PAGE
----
cancel
Showing results for 
Search instead for 
Did you mean: 

Force hard fault

thealbertdev
Associate II

Hello,

I have a project where one of the requirements is to activate the iwdt in some defined circumstances, and refresh it in other circumstances also defined. I need to collect evidence of the correct implementation of iwdt in such a way that the acceptance criteria of these requirements are validated. (And the code can not be modified during the test to put some while(1) that makes iwdt to be triggered, or add some function pointer to a non valid address. The code must be validated as it will be flashed in the product).

I had thought to force a hard fault using the STM32CubeProgrammer. Is it possible? Is it possible for example to make the program jump to a not allowed address (e.g. set the PC register to 0x0000000000) to force a hard fault on request to test the iwdt? The idea is to automate the tests, so being able to do it using the cli commands of the STM32CubeProgrammer would be a great help.

Thank you very much in advance.

1 ACCEPTED SOLUTION

Accepted Solutions
thealbertdev
Associate II

Thanks for your reply @Tesla DeLorean ! 🙏

I have come up with a possible solution which is to change the IDLE function execution by executing a pointer to the IDLE function. This way, my intention is to change that pointer to 0x0 whenever I want and thus force a Hard Fault.

The thing is that in STM32CubeProgrammer (I operate it with the CLI commands), when I write to the pointer memory location (in RAM) I get this error message:

Error: Failed to download data! If it's a Flash memory, it may be not erased or protected
Error: SCRIPT_ERROR_LEVEL = 1.

Sometimes I have been able to write (or no error message is received at least), but most of the time I have not. Maybe it is related to trying to write just when the microcontroller is in low power mode? If so, how could I manage this scenario (I connect to the device in HOTPLUG mode). If not, what could be the reason for the error?

Thank you very much again.

View solution in original post

10 REPLIES 10

Not sure about STM32 Cube Programmer, but an unaligned 64-bit read will fault all the Cortex-Mx parts ST uses.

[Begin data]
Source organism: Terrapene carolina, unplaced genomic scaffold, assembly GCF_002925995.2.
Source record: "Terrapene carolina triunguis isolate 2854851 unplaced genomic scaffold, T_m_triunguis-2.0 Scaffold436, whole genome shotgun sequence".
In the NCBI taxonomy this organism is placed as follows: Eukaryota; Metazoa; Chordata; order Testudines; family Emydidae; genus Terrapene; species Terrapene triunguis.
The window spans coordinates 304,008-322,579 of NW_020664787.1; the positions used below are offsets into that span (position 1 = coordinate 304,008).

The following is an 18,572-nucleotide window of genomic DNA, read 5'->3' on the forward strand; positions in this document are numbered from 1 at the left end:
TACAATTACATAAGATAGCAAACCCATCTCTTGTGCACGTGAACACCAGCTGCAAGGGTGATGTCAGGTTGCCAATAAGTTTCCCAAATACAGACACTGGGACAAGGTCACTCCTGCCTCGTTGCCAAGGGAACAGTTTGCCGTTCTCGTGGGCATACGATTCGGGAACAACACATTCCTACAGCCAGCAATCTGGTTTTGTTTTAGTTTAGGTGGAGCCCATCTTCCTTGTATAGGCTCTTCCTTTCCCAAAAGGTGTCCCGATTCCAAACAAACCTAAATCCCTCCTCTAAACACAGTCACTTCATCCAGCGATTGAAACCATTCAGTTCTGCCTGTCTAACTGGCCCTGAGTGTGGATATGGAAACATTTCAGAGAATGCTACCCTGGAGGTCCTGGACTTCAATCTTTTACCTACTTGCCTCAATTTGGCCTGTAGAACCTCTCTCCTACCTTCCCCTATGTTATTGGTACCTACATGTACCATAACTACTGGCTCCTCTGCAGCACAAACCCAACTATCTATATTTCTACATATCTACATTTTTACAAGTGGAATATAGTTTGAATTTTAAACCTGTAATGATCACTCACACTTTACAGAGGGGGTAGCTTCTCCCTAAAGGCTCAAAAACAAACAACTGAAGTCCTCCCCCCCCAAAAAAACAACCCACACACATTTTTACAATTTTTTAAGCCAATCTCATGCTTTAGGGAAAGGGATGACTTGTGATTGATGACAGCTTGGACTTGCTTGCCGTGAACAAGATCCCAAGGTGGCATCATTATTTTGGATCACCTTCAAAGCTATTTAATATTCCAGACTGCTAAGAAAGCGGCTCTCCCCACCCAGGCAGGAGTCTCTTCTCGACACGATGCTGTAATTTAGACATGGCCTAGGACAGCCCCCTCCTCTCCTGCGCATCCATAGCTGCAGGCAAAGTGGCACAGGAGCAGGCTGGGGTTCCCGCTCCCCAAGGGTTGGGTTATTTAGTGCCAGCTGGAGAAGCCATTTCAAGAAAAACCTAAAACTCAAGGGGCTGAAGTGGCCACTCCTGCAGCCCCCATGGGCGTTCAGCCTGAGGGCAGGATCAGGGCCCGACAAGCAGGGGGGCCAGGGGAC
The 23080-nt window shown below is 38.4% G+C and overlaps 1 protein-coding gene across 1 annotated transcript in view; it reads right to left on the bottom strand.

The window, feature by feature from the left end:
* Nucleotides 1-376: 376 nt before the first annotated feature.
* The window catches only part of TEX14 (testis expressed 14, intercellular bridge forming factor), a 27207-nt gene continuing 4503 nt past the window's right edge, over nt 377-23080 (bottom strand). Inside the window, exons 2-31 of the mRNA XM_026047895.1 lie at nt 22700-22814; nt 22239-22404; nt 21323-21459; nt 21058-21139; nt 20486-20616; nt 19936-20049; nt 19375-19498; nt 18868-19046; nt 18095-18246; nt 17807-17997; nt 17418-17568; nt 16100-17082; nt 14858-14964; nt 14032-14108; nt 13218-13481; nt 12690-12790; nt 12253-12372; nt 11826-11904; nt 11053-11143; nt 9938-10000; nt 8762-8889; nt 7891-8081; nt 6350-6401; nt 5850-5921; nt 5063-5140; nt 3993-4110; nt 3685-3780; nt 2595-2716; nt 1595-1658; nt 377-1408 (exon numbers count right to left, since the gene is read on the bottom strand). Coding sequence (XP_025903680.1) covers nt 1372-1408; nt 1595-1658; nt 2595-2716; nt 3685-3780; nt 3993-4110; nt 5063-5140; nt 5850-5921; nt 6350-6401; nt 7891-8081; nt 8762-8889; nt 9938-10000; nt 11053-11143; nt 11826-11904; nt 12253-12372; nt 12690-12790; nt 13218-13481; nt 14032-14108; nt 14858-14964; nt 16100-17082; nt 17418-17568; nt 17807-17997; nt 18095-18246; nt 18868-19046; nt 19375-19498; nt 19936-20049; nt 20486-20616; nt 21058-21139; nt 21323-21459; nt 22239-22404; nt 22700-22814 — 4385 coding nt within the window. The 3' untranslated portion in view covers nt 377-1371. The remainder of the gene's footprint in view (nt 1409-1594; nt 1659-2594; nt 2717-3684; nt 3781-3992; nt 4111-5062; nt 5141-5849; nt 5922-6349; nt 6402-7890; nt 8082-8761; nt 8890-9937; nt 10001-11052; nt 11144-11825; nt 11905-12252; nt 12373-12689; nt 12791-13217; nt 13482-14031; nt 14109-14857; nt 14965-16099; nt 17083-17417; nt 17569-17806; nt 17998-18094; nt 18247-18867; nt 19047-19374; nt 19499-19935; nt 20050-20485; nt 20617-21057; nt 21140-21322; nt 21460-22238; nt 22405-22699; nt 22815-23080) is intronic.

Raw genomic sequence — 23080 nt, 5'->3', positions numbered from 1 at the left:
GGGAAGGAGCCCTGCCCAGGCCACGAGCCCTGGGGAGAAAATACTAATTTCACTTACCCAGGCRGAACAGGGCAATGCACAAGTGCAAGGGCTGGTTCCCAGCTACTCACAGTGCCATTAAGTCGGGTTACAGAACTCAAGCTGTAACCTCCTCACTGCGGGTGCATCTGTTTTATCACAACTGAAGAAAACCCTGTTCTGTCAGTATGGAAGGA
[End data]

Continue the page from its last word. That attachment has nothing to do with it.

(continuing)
Basically an LDRD on an unaligned pointer.

Say

uint8_t *ptr = (uint8_t *)(0x20002001); // Unaligned RAM address

uint64_t u64value = *((uint64_t *)ptr);

Tips, buy me a coffee, or three.. PayPal Venmo Up vote any posts that you find helpful, it shows what's working..

For STM32 Cube Programmer, try a read of an unmapped / undecoded address, 0x9FFFFF00 toward the end of the QSPI/OCTO 256 MB addressable memory window. Or some other unmapped memory in your implementation, say 0x6FFF0000

You could perhaps also use an External Loader, and taunt that by writing a magically value to a magical address.

Tips, buy me a coffee, or three.. PayPal Venmo Up vote any posts that you find helpful, it shows what's working..
thealbertdev
Associate II

Thanks for your reply @Tesla DeLorean ! 🙏

I have come up with a possible solution which is to change the IDLE function execution by executing a pointer to the IDLE function. This way, my intention is to change that pointer to 0x0 whenever I want and thus force a Hard Fault.

The thing is that in STM32CubeProgrammer (I operate it with the CLI commands), when I write to the pointer memory location (in RAM) I get this error message:

Error: Failed to download data! If it's a Flash memory, it may be not erased or protected
Error: SCRIPT_ERROR_LEVEL = 1.

Sometimes I have been able to write (or no error message is received at least), but most of the time I have not. Maybe it is related to trying to write just when the microcontroller is in low power mode? If so, how could I manage this scenario (I connect to the device in HOTPLUG mode). If not, what could be the reason for the error?

Thank you very much again.

Andrew Neil
Evangelist

@thealbertdev wrote: